If you throw together a random group of people and give them a task, it's inevitable that someone will quickly become leader. In their new book, Selected, Mark van Vugt and Anjana Ahuja try to understand why, as its subtitle explains, some people lead and others follow, and why it matters.
It's a perennially important subject for management professors, and van Vugt and Ahuja propose a new theory of leadership, influenced by evolutionary science. They contend that leadership and followership emerged during human evolution. "When it comes to the workplace," they write, "the pinstripes conceal an ancient brain."
Evolution works on such long timescales that each of us still possesses a brain more suited to the savannah. That's why we prefer to feel a valued member of a small team rather than a tiny cog in a large organisation. And apparently it's why we prefer to be led by tall, strong-jawed leaders.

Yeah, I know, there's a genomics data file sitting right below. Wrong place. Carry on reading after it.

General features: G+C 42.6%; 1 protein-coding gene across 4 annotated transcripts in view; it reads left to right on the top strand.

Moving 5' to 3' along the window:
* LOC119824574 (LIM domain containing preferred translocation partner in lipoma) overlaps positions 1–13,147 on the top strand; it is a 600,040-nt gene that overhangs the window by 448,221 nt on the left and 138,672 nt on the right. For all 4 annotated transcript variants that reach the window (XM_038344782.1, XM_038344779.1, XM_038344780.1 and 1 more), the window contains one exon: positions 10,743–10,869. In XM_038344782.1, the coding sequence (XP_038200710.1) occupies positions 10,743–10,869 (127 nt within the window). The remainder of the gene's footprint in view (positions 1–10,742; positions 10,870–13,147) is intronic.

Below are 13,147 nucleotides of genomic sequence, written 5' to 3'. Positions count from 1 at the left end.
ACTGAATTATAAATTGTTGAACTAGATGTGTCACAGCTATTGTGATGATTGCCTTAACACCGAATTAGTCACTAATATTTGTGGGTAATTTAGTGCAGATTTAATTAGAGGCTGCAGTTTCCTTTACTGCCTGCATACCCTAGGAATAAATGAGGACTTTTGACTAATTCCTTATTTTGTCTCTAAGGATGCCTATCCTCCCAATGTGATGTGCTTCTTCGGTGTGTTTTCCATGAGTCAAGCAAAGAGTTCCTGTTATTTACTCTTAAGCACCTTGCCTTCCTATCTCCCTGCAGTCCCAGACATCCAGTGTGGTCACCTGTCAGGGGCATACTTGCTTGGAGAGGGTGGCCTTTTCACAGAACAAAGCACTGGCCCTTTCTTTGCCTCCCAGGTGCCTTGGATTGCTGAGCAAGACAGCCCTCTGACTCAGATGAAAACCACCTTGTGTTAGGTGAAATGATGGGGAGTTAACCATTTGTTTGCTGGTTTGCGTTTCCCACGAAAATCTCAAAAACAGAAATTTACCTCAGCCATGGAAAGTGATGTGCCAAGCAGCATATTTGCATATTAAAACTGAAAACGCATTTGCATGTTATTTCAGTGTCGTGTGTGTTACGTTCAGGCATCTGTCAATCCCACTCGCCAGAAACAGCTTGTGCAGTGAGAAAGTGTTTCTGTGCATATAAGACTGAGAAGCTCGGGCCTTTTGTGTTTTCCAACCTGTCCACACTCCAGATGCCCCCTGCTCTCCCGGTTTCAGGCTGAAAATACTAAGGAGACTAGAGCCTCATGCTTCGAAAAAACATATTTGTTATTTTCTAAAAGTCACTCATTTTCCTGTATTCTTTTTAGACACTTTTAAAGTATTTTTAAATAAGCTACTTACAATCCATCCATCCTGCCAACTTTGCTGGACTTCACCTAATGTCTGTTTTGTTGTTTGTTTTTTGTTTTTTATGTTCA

What to do, then, if you're a short, weak-chinned charity manager with your eye on the top job? Try to win your colleagues' approval and respect by your behaviour, and be as much a friend as a boss. Just don't entertain the idea of cosmetic surgery and muscle-bulking steroids.
- Emma De Vita is books editor of Management Today